Jon: A big challenge is to make sure that the game runs deterministically. It is very important that your contraptions run the exact same time every time you play them. It’s also important that they run the same across different computers. With a floating point physics engine, this is more difficult to achieve, but Kevin has made a lot of changes to make sure it runs the way we want it.

GT: Interactions between objects and gravity are at the core of the game. What are your focuses as you develop the physics engine?

Jon: Our focus has been to make sure that the physics are real, but still make for fun puzzles. Sometimes, if something behaves exactly like it does in the real world, that doesn’t actually make for a fun piece to use in a contraption. So there is a balance between realism and functionality that we have to be mindful of.

GT: Because the physics are still under construction, there’s not many puzzles in the Alpha version of Contraption Maker. How many puzzles can we expect to see in the finished product?

Jon: We honestly don’t have an exact number, but there are going to be a lot. We know that there are a lot of players who just want to solve fun puzzles and don’t care about making things on their own. There will definitely be over 100 official puzzles.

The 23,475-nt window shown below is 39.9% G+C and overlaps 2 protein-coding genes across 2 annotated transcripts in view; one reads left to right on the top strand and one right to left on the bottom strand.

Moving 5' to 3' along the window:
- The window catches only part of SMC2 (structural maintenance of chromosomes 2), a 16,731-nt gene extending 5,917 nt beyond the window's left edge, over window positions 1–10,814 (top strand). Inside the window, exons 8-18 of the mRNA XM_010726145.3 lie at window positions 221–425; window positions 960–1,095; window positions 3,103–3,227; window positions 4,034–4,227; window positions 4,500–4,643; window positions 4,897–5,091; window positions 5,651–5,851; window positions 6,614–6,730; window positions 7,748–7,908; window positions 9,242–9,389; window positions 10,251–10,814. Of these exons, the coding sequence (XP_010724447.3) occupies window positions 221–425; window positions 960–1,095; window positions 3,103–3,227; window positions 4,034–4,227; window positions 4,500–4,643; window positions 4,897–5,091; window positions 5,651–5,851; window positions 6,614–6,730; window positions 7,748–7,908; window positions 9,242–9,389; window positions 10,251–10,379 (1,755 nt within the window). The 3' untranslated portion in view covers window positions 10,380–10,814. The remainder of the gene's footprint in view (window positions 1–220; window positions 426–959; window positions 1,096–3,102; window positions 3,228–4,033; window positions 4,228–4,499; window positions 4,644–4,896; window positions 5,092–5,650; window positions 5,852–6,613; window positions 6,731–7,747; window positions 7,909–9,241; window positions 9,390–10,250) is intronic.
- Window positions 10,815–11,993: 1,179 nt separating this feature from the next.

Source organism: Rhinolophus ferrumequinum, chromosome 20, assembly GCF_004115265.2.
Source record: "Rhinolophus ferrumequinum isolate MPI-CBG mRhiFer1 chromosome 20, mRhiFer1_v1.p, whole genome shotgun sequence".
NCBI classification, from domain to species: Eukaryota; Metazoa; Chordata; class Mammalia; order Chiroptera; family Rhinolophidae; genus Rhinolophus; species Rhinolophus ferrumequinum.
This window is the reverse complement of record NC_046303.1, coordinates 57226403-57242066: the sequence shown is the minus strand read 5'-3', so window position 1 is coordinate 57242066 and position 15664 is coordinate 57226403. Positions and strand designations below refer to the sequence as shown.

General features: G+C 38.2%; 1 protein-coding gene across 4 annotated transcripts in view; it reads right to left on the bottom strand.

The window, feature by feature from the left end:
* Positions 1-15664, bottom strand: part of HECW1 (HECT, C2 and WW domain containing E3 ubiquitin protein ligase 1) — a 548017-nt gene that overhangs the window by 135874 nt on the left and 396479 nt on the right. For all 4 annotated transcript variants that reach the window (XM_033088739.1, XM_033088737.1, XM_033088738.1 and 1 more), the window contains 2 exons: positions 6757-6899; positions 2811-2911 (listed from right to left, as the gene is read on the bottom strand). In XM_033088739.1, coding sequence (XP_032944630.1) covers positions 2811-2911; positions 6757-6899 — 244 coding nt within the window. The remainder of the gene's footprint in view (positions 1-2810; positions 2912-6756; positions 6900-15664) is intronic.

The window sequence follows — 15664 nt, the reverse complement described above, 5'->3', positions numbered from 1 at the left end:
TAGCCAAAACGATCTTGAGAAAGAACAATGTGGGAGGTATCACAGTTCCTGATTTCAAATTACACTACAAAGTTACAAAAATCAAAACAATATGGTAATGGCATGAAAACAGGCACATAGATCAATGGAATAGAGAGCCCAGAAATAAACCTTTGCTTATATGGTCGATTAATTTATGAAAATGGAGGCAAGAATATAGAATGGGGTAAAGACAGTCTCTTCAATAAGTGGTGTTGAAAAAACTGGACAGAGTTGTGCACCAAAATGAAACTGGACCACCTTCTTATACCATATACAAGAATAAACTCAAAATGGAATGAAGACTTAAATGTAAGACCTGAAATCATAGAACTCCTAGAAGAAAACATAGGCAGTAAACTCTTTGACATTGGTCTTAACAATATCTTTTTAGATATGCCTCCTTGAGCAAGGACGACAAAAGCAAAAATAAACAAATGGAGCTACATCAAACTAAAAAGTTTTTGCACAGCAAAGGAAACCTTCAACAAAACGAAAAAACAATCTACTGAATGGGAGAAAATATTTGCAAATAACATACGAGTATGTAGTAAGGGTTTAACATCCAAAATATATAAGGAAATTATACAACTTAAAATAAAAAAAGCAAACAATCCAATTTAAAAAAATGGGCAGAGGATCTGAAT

GT: What kind of responses have you heard from Early Access players so far? What role does player feedback play in your development decisions?

Jeff: The response has been awesome so far. Players have been great at finding bugs, making suggestions, and creating some great contraptions for the workshop. Player feedback is helpful to decide what we add to the game next. Obviously we can’t take every suggestion the players make, but it helps to clarify the direction we already have set and make sure we are adding the right things.

GT: Contraption Maker isn’t officially released yet, and players have already uploaded over 200 puzzles to Steam Workshop. What influenced your decision to include Workshop support, and what role do you see the Workshop community playing going forward?

Jeff: Workshop Integration (or something like it) was a no brainer. This is the perfect type of game for sharing your creations around the world. Right now, players can only share puzzles and contraptions (creations with no goals), but we have plans to add more down the road.

Eventually, players will be able to share custom music, sound effects, background pieces, part skins, and more. It’s a very powerful system that will let the community add their own life into the game.

GT: According to your development blog, Alpha 2 should be available within a few weeks. What improvement can we expect from the new version?

Jon: Alpha 2 is going to be a fun one. Our update last week was really big, but it was mainly things like usability tweaks and bug fixes. This next update is going to come with new parts to play with, new background pieces, lots of new official puzzles, and a tool that will allow you to animate your backgrounds and bring them to life!


Want to know more about the devs or the game? Check out the development blog, visit the Steam page, and read our preview of Contraption Maker from earlier this week.